Posts Tagged 'Data Processing'

July 1, 2014

The Cloud in 100 Years

Today’s cloud is still in its infancy, with less than 10 years under its belt, yet it has produced some of the most advanced products and solutions known to date. Cloud, in fact, has helped change how the world connects by making information, current events, and communication available globally, at the speed of light.

The Internet itself was born in the 1960s and in just 44 years, look at what it has accomplished! Websites like Google, Bing, and Yahoo provide up-to-the-second information that is reinventing and replacing the role dictionaries and encyclopedias once played. Facebook, Twitter, and Instagram are revolutionizing how most of the world communicates. WordPress, Tumblr, and bloggers give voices to many journalist and writers who were once only heard by few, if any. It is truly a new landscape today. Do you think when Herman Hollerith thought he invented the punch card in the 1890s that it would evolve data processing to “the cloud” in just 100 years? IBM 100 explains:

One could argue that the information age began with the punch card, and that data processing as a transformational technology began with its 1928 redesign by IBM. This thin piece of cardboard, with 80 columns of tiny rectangular holes made the world quantifiable. It allowed data to be recorded, stored, and analyzed. For nearly 50 years, it remained the primary vehicle for processing the essential facts and figures that comprised countless industries, in every corner of the globe. (IBM 100)

What about the future?

It’s obvious that predicting 10 decades into the future is a difficult task, but one thing is for sure, this cloud thing is just getting started.

  • What will we call it? The Internet/World Wide Web is now almost synonymous with the term cloud. I predict that in the next 20 years it will take on another name. Something even more nebulous than the cloud … maybe even “The Nebula.” Or … quite possibly, Skynet!
  • How will it be accessed? In 100 years, I think the more fitting question will be, “how will you hide from it?” Today, we are voluntarily connected with our smart phones. You can be found and contacted using varying mediums from a single, handheld device. FaceTime, WhatsApp, Skype, Tango … you name it. You can make video calls to people halfway around the world in seconds. If Moore’s law still applies in 100 years, our devices could potentially be 50 times smaller than what they are today.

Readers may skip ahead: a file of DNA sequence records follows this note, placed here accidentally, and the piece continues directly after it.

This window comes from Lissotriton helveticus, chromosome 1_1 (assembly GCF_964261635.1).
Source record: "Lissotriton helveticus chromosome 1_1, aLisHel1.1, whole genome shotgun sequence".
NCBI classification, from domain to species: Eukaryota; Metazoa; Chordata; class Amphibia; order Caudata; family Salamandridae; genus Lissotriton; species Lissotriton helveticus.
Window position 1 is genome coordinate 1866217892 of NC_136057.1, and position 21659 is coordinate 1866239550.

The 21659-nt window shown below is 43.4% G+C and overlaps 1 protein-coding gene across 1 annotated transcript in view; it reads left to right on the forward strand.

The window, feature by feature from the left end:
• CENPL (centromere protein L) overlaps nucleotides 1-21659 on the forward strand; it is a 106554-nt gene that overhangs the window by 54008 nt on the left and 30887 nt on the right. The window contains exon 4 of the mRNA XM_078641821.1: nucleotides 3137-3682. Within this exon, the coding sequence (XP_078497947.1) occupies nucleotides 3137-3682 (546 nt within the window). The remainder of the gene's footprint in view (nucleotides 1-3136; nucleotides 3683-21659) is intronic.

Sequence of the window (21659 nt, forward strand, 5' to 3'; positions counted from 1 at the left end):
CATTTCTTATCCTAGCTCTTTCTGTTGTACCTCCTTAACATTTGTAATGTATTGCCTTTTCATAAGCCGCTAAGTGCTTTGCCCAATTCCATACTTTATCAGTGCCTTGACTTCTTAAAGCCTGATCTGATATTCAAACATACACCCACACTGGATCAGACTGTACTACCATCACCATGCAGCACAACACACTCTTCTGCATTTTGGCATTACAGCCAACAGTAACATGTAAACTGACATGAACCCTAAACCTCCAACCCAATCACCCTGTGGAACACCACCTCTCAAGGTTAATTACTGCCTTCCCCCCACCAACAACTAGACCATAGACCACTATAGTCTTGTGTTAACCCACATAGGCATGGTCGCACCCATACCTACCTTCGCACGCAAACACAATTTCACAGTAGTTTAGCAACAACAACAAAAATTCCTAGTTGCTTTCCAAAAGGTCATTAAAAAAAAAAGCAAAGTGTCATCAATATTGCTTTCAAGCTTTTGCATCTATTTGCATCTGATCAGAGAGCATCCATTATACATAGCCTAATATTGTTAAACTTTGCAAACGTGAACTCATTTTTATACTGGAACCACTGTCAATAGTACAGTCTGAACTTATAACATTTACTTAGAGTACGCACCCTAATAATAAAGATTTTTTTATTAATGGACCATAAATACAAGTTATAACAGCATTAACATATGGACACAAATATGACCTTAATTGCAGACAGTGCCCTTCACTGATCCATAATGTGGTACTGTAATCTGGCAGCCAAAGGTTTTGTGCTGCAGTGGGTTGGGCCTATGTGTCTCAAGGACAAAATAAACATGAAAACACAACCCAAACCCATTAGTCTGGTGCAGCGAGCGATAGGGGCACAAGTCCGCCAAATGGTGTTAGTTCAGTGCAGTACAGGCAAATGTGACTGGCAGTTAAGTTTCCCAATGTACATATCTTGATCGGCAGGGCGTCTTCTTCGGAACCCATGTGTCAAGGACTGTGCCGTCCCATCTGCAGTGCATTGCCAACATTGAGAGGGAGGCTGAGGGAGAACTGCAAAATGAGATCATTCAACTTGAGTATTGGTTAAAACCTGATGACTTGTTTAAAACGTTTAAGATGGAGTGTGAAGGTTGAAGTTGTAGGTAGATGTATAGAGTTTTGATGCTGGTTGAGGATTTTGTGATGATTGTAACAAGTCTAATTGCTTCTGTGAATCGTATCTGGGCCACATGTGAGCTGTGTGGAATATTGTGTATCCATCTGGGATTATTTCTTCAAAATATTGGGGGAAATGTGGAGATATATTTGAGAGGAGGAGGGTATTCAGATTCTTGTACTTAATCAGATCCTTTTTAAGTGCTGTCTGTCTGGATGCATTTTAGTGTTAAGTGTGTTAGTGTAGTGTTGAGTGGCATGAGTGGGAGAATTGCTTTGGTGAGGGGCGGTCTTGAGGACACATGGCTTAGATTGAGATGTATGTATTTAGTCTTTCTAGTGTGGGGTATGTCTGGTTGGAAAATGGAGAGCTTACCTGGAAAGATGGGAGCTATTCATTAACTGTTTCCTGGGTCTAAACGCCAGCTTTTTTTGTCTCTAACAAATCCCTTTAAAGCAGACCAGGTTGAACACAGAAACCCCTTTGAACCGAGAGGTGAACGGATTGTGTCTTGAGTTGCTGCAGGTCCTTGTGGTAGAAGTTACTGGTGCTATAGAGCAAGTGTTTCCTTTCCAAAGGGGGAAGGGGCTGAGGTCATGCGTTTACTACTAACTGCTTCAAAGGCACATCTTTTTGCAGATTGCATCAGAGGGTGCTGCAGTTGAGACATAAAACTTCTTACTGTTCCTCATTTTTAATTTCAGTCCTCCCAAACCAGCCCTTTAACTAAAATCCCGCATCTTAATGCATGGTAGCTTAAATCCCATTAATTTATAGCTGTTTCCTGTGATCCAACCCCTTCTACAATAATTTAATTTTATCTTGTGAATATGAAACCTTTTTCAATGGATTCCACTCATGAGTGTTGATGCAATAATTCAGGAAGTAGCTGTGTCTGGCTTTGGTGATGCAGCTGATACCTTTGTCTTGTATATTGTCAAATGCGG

• Ultimate Control: Nanotechnology will have the ability to control the weather and not only determine if we will have rain but regulate it. Weather control could rid the world of drought and make uninhabitable areas of the world flourish.
  • Medicine: The term “antibiotics” will take on a whole new meaning for medicine in 100 years. Imagine instead of getting a shot of penicillin, you receive 50mL of microscopic robots that can attack the virus directly, from within. The robots then send a push notification to your ‘iPhone 47S’ notifying you that your flu bug has been located and irradiated and that you can press “OK” to send the final report to your physician. The Magic School Bus finally becomes a reality!

Without a doubt, cloud services will be everywhere in the future. The change is already taking place with early adopters and businesses. In the 10 years since the industry coined the term cloud, it’s become a birthplace for technology and industry disruptive behavior. This has caught the attention of the traditional IT organizations as a way to save capital, lower time to market, and increase research and development on their own products and services.

SoftLayer is dedicated to helping the transformation of mid-market and enterprise companies alike. We understand that the cloud is virtually making this world smaller as companies reach into markets that were once out of reach; which is why we’re in the process of doubling our data center footprint to reach those unreachable areas of the world. Don’t be surprised when we announce our first data center on the moon!

-Harold

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